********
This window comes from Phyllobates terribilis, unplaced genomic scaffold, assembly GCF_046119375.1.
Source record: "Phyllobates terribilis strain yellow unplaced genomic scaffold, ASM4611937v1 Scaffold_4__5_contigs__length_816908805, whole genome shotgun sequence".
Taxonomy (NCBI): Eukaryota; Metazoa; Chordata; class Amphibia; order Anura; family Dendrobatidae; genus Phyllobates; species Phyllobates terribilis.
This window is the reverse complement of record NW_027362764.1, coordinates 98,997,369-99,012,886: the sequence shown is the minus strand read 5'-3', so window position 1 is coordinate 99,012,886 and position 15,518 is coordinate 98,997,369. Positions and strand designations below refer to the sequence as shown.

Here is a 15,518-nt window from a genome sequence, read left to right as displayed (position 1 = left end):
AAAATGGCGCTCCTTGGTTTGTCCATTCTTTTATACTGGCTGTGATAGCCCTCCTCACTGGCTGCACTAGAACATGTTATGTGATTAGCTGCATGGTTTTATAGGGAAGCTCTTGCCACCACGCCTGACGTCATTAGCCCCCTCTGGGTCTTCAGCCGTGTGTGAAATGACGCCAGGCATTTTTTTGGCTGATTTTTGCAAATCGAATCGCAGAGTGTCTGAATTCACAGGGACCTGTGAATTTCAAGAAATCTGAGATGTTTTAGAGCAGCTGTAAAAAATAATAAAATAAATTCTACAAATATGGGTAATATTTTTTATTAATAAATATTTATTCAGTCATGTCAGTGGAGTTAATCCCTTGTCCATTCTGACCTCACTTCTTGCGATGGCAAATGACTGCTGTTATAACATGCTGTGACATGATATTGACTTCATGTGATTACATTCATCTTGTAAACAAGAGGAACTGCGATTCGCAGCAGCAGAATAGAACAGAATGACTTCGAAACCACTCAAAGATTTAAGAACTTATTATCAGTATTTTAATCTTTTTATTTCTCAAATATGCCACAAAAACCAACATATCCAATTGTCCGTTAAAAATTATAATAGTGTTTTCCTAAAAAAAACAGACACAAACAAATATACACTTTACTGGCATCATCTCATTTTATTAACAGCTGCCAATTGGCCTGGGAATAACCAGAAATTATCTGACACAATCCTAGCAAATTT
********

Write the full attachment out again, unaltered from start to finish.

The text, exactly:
This window comes from Phyllobates terribilis, unplaced genomic scaffold, assembly GCF_046119375.1.
Source record: "Phyllobates terribilis strain yellow unplaced genomic scaffold, ASM4611937v1 Scaffold_4__5_contigs__length_816908805, whole genome shotgun sequence".
Taxonomy (NCBI): Eukaryota; Metazoa; Chordata; class Amphibia; order Anura; family Dendrobatidae; genus Phyllobates; species Phyllobates terribilis.
This window is the reverse complement of record NW_027362764.1, coordinates 98,997,369-99,012,886: the sequence shown is the minus strand read 5'-3', so window position 1 is coordinate 99,012,886 and position 15,518 is coordinate 98,997,369. Positions and strand designations below refer to the sequence as shown.

Here is a 15,518-nt window from a genome sequence, read left to right as displayed (position 1 = left end):
AAAATGGCGCTCCTTGGTTTGTCCATTCTTTTATACTGGCTGTGATAGCCCTCCTCACTGGCTGCACTAGAACATGTTATGTGATTAGCTGCATGGTTTTATAGGGAAGCTCTTGCCACCACGCCTGACGTCATTAGCCCCCTCTGGGTCTTCAGCCGTGTGTGAAATGACGCCAGGCATTTTTTTGGCTGATTTTTGCAAATCGAATCGCAGAGTGTCTGAATTCACAGGGACCTGTGAATTTCAAGAAATCTGAGATGTTTTAGAGCAGCTGTAAAAAATAATAAAATAAATTCTACAAATATGGGTAATATTTTTTATTAATAAATATTTATTCAGTCATGTCAGTGGAGTTAATCCCTTGTCCATTCTGACCTCACTTCTTGCGATGGCAAATGACTGCTGTTATAACATGCTGTGACATGATATTGACTTCATGTGATTACATTCATCTTGTAAACAAGAGGAACTGCGATTCGCAGCAGCAGAATAGAACAGAATGACTTCGAAACCACTCAAAGATTTAAGAACTTATTATCAGTATTTTAATCTTTTTATTTCTCAAATATGCCACAAAAACCAACATATCCAATTGTCCGTTAAAAATTATAATAGTGTTTTCCTAAAAAAAACAGACACAAACAAATATACACTTTACTGGCATCATCTCATTTTATTAACAGCTGCCAATTGGCCTGGGAATAACCAGAAATTATCTGACACAATCCTAGCAAATTT